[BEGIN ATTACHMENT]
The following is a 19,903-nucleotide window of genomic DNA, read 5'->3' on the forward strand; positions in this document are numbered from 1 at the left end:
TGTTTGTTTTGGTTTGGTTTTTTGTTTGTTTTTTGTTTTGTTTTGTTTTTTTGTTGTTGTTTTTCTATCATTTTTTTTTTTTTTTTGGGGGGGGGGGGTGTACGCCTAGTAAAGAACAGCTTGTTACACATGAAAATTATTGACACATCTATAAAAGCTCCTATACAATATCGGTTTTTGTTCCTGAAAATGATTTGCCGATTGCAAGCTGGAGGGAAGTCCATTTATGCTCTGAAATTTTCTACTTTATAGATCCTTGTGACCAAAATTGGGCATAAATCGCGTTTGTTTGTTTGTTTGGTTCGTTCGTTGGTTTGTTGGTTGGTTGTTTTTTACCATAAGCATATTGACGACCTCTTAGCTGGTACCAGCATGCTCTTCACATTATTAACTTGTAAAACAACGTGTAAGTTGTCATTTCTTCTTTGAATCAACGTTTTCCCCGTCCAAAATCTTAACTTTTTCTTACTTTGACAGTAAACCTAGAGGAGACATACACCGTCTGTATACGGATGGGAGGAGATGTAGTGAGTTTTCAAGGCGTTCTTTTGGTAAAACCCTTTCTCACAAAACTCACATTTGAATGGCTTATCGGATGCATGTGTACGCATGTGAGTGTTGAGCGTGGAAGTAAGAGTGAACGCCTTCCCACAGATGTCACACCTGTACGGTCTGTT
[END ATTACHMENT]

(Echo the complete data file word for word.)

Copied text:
The following is a 19,903-nucleotide window of genomic DNA, read 5'->3' on the forward strand; positions in this document are numbered from 1 at the left end:
TGTTTGTTTTGGTTTGGTTTTTTGTTTGTTTTTTGTTTTGTTTTGTTTTTTTGTTGTTGTTTTTCTATCATTTTTTTTTTTTTTTTGGGGGGGGGGGGTGTACGCCTAGTAAAGAACAGCTTGTTACACATGAAAATTATTGACACATCTATAAAAGCTCCTATACAATATCGGTTTTTGTTCCTGAAAATGATTTGCCGATTGCAAGCTGGAGGGAAGTCCATTTATGCTCTGAAATTTTCTACTTTATAGATCCTTGTGACCAAAATTGGGCATAAATCGCGTTTGTTTGTTTGTTTGGTTCGTTCGTTGGTTTGTTGGTTGGTTGTTTTTTACCATAAGCATATTGACGACCTCTTAGCTGGTACCAGCATGCTCTTCACATTATTAACTTGTAAAACAACGTGTAAGTTGTCATTTCTTCTTTGAATCAACGTTTTCCCCGTCCAAAATCTTAACTTTTTCTTACTTTGACAGTAAACCTAGAGGAGACATACACCGTCTGTATACGGATGGGAGGAGATGTAGTGAGTTTTCAAGGCGTTCTTTTGGTAAAACCCTTTCTCACAAAACTCACATTTGAATGGCTTATCGGATGCATGTGTACGCATGTGAGTGTTGAGCGTGGAAGTAAGAGTGAACGCCTTCCCACAGATGTCACACCTGTACGGTCTGTT